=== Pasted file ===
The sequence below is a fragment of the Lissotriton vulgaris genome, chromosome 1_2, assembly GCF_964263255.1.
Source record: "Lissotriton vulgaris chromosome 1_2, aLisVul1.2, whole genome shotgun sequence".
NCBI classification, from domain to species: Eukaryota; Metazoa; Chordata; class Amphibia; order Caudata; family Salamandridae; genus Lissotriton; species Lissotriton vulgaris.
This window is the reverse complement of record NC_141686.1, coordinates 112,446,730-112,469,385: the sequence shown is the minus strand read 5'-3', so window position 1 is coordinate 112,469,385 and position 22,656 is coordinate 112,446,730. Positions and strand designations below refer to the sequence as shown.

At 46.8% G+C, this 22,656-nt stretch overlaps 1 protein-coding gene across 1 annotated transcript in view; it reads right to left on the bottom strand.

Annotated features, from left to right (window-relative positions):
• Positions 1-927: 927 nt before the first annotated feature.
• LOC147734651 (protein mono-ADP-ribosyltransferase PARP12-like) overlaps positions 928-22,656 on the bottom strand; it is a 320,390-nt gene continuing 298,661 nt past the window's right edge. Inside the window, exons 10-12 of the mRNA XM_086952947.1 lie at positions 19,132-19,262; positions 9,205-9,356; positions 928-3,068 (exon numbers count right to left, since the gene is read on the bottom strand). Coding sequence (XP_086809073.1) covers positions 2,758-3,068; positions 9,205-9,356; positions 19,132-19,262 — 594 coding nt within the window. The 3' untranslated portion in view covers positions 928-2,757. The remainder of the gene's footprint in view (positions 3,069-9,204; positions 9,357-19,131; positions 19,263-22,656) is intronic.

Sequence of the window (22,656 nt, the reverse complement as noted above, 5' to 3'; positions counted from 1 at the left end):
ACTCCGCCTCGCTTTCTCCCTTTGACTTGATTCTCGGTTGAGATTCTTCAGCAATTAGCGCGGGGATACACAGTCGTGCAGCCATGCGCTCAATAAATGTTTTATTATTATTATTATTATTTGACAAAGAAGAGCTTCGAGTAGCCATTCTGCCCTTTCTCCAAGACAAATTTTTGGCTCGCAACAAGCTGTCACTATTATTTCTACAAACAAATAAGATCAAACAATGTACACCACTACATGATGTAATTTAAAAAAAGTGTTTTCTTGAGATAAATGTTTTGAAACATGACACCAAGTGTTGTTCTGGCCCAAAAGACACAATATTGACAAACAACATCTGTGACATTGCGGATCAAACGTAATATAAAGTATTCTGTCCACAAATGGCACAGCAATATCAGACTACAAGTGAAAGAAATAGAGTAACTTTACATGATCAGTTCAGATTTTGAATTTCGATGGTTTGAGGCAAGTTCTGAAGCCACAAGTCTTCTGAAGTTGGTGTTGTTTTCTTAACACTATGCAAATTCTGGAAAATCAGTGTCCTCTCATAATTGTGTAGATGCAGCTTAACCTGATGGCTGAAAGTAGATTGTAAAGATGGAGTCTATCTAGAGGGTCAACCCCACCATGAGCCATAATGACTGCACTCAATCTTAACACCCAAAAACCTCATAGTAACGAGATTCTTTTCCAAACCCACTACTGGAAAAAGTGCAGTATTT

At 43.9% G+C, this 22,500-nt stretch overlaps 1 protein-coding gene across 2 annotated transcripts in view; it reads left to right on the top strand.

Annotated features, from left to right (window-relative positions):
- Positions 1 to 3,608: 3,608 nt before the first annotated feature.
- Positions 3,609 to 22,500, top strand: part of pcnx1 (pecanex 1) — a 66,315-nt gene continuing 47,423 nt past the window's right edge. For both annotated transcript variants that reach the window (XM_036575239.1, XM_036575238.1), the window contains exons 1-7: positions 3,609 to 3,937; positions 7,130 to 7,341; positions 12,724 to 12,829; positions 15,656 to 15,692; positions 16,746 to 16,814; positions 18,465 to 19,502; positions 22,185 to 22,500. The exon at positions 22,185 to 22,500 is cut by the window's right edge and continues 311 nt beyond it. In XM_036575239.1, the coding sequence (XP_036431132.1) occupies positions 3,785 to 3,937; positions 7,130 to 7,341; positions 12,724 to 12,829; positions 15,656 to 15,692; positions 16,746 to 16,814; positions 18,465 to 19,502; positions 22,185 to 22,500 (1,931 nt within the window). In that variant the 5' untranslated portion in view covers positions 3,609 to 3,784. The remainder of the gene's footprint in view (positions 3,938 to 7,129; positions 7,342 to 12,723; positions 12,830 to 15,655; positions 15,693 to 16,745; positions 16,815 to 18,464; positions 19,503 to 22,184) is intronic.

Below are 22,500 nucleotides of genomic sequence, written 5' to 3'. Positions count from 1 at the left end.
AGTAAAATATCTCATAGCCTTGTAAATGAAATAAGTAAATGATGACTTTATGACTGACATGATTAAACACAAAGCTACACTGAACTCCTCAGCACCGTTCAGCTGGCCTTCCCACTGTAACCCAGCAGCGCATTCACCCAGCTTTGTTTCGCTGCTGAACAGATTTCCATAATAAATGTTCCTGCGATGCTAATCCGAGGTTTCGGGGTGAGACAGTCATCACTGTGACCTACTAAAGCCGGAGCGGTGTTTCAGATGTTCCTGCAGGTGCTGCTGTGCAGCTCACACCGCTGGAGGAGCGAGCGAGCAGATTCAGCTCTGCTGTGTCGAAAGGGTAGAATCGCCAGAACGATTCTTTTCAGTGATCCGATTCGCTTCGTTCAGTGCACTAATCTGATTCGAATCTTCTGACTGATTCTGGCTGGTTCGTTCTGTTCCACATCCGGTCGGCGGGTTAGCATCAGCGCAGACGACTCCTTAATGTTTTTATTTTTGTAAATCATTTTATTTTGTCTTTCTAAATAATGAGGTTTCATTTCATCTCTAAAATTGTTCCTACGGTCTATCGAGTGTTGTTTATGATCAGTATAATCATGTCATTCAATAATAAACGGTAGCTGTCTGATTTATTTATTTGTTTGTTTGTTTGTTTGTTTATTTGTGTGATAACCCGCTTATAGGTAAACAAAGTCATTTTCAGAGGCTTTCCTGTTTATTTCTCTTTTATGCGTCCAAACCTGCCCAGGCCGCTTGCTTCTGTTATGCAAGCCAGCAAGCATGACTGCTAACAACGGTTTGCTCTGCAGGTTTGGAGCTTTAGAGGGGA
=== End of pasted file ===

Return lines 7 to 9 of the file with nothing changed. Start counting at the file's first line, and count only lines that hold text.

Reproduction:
• Positions 1-927: 927 nt before the first annotated feature.
• LOC147734651 (protein mono-ADP-ribosyltransferase PARP12-like) overlaps positions 928-22,656 on the bottom strand; it is a 320,390-nt gene continuing 298,661 nt past the window's right edge. Inside the window, exons 10-12 of the mRNA XM_086952947.1 lie at positions 19,132-19,262; positions 9,205-9,356; positions 928-3,068 (exon numbers count right to left, since the gene is read on the bottom strand). Coding sequence (XP_086809073.1) covers positions 2,758-3,068; positions 9,205-9,356; positions 19,132-19,262 — 594 coding nt within the window. The 3' untranslated portion in view covers positions 928-2,757. The remainder of the gene's footprint in view (positions 3,069-9,204; positions 9,357-19,131; positions 19,263-22,656) is intronic.

Sequence of the window (22,656 nt, the reverse complement as noted above, 5' to 3'; positions counted from 1 at the left end):